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The science of baseball stats

 NIST / Notre Dame A wind-tunnel test shows  the turbulent air flow  around a baseball.

Was there ever a team sport better-suited for statistical modeling than baseball? The heart of the game involves one pitcher vs. one batter at a time, allowing for a dizzying array of individual statistics. The regular season, as well as the typical player's career, will generally last long enough to build up an encyclopedia's worth of those statistics.

No wonder so many statisticians and physicists love to theorize about the game's winning factors - and no wonder new statistics are being created on a regular basis.

Batting averages and earned-run averages were just the start: Nowadays, you can track win shares and win probability, defense-independent ERA and range factor. But there's always a farther frontier for baseball analysis, and a couple of new twists came to light at last month's annual meeting of the American Association for the Advancement of Science.

As Major League Baseball kicks off the new season this week, here are a few Web links you just might get a kick out of - even if you're not a fan of the game:

SAFE or out?
The University of Pennsylvania's Shane Jensen caused a stir with his proposed method for judging fielding performance, involving a new statistic called spatial aggregate fielding evaluation, or SAFE.

"Things like hitting or pitching are a little bit easier to quantify ... because they're easy to tabulate. There's a finite number of outcomes," Jensen said. "Fileding is a much more challenging endeavor because you're trying to estimate people ranging toward a ball in play on a continuous surface."

SAFE uses mathematical modeling to determine the "overall measure of fielding quality" for each player in the 2002-2005 period - that is, how many runs each fielder saved or cost his team over the course of a season. The stir came about when Jensen noted that Yankees star shortstop Derek Jeter ended up rated as one of the worst fielders in the majors.

That sparked some choice headlines in the home of the Red Sox, the Yankees' archrivals: The Boston Herald headlined its blog item "Science Proves Derek Jeter Does Indeed STINK." Of course, Jeter's spot is still safe - if not because of his fielding, then because of his hitting and his history. Nevertheless,  Baseball Musings' David Pinto explained that statistics like SAFE could make a difference when it comes time to evaluate trades and negotiate contracts.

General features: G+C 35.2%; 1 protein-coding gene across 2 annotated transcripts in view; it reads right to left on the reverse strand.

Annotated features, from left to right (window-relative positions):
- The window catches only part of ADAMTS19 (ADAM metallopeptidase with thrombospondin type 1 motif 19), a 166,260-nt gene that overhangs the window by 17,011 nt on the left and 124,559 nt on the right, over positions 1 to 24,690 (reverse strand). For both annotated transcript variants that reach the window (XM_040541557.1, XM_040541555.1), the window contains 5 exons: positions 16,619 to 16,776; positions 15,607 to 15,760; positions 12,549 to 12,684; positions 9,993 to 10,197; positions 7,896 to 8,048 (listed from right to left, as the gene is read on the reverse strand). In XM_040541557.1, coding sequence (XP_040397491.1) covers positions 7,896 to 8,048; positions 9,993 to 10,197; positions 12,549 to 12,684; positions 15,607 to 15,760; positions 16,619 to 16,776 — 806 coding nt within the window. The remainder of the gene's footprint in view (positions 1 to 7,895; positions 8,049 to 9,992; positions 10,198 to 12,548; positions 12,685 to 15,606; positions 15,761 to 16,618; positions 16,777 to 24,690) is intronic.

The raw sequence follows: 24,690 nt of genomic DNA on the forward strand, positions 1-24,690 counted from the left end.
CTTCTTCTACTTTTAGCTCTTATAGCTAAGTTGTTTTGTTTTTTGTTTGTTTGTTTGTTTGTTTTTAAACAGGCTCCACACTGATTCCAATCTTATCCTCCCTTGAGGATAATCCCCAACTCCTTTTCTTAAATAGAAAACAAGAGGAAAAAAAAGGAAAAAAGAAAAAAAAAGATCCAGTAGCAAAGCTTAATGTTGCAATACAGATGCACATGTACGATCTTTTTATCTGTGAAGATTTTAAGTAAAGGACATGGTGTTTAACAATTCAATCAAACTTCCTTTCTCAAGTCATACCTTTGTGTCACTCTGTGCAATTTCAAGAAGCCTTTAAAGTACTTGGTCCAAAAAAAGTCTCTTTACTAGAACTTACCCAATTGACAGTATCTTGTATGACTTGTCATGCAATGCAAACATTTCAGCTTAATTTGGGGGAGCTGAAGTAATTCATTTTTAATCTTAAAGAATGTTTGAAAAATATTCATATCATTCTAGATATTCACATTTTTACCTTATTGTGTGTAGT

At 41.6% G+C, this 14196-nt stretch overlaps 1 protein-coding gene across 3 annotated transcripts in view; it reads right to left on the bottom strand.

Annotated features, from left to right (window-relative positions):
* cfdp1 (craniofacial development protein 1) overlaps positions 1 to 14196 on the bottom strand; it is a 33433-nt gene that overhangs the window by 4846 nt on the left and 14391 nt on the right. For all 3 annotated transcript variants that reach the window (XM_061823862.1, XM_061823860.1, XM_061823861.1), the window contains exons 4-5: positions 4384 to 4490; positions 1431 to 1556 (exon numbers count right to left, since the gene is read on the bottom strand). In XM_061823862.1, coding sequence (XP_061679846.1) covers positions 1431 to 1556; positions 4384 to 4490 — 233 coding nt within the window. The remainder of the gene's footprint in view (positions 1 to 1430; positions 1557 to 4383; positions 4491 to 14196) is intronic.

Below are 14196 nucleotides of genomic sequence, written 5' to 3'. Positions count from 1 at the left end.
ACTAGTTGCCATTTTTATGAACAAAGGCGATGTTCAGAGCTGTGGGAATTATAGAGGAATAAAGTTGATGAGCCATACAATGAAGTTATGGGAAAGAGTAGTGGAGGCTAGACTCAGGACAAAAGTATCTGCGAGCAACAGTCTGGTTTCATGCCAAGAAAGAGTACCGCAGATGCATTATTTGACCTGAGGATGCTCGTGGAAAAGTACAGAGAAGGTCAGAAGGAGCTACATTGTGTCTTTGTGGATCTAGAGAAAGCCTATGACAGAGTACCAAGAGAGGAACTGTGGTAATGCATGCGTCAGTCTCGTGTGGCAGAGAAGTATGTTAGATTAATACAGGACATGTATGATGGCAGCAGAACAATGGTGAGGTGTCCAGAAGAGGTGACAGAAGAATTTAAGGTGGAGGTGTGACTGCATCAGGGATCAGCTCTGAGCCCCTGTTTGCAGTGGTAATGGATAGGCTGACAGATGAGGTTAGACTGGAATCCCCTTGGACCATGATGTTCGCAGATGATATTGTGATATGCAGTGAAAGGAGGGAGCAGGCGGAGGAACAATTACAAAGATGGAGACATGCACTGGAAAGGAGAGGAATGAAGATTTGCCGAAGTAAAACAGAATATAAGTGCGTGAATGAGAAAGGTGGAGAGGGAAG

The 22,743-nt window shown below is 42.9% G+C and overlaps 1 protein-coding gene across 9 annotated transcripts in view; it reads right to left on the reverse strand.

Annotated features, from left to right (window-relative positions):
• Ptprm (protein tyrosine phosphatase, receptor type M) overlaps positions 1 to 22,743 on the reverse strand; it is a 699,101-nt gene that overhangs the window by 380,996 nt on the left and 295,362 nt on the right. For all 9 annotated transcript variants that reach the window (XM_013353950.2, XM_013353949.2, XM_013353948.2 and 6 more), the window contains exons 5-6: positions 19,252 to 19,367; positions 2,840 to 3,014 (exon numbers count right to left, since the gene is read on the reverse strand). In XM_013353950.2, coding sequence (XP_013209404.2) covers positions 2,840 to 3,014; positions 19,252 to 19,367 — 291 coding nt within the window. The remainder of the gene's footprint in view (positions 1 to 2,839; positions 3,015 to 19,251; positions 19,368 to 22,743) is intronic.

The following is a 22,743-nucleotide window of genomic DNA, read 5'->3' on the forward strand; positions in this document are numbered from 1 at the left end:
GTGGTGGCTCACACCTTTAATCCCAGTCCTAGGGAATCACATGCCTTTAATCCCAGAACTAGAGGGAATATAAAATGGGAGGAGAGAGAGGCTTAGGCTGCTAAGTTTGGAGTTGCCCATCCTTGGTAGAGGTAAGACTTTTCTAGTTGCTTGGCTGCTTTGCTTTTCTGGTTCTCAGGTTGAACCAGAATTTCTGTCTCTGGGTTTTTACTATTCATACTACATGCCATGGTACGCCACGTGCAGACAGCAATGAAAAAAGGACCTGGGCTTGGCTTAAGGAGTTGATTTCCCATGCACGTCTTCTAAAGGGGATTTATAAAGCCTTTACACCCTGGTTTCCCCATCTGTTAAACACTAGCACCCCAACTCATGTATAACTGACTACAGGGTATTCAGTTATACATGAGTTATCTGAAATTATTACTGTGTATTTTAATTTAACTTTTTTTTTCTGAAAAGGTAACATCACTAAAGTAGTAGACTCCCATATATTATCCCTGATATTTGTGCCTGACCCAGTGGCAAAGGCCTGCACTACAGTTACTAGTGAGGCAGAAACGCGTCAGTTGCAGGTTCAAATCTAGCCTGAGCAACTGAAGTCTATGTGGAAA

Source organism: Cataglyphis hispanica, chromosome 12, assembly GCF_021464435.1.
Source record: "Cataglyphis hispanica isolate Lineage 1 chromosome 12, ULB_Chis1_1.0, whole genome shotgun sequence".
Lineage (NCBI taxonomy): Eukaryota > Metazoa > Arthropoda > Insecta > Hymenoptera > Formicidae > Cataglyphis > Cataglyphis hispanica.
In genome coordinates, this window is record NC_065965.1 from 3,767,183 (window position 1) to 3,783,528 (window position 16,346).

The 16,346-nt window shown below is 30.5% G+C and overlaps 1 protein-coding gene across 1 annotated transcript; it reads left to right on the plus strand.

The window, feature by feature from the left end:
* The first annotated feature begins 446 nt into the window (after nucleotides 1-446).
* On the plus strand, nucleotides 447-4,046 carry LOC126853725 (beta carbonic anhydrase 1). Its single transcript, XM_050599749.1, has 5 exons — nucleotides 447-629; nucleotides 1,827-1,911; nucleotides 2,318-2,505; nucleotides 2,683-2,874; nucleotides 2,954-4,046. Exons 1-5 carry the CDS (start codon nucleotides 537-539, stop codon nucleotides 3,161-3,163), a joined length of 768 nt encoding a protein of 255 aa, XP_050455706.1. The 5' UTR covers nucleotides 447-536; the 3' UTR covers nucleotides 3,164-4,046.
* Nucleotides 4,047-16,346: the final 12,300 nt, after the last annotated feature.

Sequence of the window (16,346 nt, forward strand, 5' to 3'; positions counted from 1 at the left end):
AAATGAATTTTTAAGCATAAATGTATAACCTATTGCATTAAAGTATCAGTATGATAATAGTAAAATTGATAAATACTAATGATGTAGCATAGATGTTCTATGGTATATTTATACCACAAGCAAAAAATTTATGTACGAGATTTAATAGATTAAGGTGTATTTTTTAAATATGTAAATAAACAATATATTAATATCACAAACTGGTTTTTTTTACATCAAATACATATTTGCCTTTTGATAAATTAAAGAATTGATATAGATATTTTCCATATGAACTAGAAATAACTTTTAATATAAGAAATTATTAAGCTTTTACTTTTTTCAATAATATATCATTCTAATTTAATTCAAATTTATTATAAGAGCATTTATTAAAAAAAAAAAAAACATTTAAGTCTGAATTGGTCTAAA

"You're spending money, where can you get the runs?" Pinto said. "If we do fielding better than we've done in the past, here's a way of saying, 'Oh, I can have an edge over some other team by knowing that this person can save me 10 runs.' And 10 runs is usually a win."

The model manager
OK then, how do you evaluate the contribution of the team manager? Swarthmore College's Steve Wang delved into the machinations of managers - how long they left their starting pitchers in the game, for example, or how many different lineups they used in the course of a season.

"Certain styles might be more effective with certain kinds of teams," he explained in a news release about his research. "A manager who prefers to stay with his starters might be best suited for a team with veteran starting pitching, whereas a team with fragile young arms might do best with a manager who uses his bullpen aggressively."

Wang grouped managers together into clusters, based on the similarities he saw in the statistics. Last year's division-leading managers in the American League - the Red Sox's Terry Francona, the Angels' Mike Scioscia and the Indians' Eric Wedge - clustered together as moderate managers in the pitching-related categories. They didn't get too hot about their pitchers, nor did they play things too cool. But in a follow-up e-mail, Wang cautioned that you can't read too much into that.

"I would be hesitant to put too much weight on that conclusion," he told me, "since I was not systematically looking for such correlations, and it's also not clear which way the cause-and-effect runs (i.e., whether being moderate causes success, or whether being successful enables the manager to be moderate, or yet some other relationship)."

Statistics vs. steroids?
A similar caveat would apply when considering whether statistics could be used to sniff out steroids. Jensen said it would be "incredibly difficult to infer any causation from a statistical analysis."

In an analysis written for The New York Times, Jensen and three of his colleagues at Penn take a look at the Roger Clemens steroid case and confirm that there was something definitely unusual about the pitcher's late-career surge. However, it would be impossible to attribute the surge definitively to steroid use, they said.

Part of the problem is that the information about steroid use in the majors is so murky. Perhaps if the players who used steroids could detail exactly when they used them - say, as part of an amnesty program - statisticians could check for correlations in the performance data.

"I think we can look for people who we might want to test more," Pinto said. "I think if we now see someone in their 30s having a huge career surge, that should raise a red flag. It can happen, but if it happens over two or three years, I might want to test him every month rather than twice a year."